Dianne Feinstein

Democrats Demand Paperwork Before Meeting With Kavanaugh
Judiciary Committee members debated the Supreme Court nominee’s voluminous paper trail Thursday

Supreme Court nominee Brett Kavanaugh, waits for a meeting in the Capitol on Thursday. (Tom Williams/CQ Roll Call)

Senate Democrats haven’t had private meetings with Judge Brett Kavanaugh in his first two weeks as a Supreme Court nominee, and aren’t likely to until there is progress on getting access to his lengthy paper trail about his prior political work.

Democrats want assurances that the National Archives will agree to send to the Senate Judiciary Committee volumes of documents about Kavanaugh’s past, which includes a lengthy tenure in the George W. Bush White House, a senior Senate Democratic aide said Thursday. And they want to know that the document access won’t be thwarted by claims of executive privilege.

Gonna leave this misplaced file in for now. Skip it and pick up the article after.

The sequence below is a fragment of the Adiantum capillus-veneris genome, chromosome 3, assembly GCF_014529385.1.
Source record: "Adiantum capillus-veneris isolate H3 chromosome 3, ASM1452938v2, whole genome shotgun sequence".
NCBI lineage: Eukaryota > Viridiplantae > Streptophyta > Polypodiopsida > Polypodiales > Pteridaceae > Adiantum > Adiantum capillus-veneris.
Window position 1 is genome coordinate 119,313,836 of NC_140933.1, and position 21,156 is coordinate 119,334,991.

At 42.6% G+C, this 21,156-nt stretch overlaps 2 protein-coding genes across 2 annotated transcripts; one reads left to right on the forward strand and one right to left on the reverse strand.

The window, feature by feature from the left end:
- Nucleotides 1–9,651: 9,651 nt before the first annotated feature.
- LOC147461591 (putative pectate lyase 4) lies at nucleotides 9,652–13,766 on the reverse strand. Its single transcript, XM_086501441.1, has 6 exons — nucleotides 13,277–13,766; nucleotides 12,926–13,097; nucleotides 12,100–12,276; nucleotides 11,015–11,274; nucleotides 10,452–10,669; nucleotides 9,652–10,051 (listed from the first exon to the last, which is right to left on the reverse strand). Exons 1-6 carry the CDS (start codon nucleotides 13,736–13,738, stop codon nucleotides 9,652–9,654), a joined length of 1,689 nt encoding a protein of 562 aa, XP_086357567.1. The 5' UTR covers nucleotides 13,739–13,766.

White House Says It Won’t Let Russia Interrogate Americans
Senate voted Thursday to approve measure rejecting the idea

The Monday summit between President Donald Trump and Russian President Vladimir Putin continued to roil the world, including a kerfuffle over whether the administration was considering allowing former Ambassador Michael McFaul to be interrogated by the Russians. (Chris McGrath/Getty Images)

Updated 3:19 p.m. | Facing an intense backlash, including from Congress, the White House on Thursday announced it does not plan to have allow any current or former U.S. officials to be questioned by the Russian government, part of an ongoing — and often clumsy — effort to recover from President Donald Trump’s Monday summit with Russian President Vladimir Putin.

“It is a proposal that was made in sincerity by President Putin, but President Trump disagrees with it,” White House Press Secretary Sarah Huckabee Sanders said in a statement. “Hopefully President Putin will have the 12 identified Russians come to the United States to prove their innocence or guilt.”

Vulnerable Senate Democrats Have Another Thing to Worry About: Diversity on Their Staffs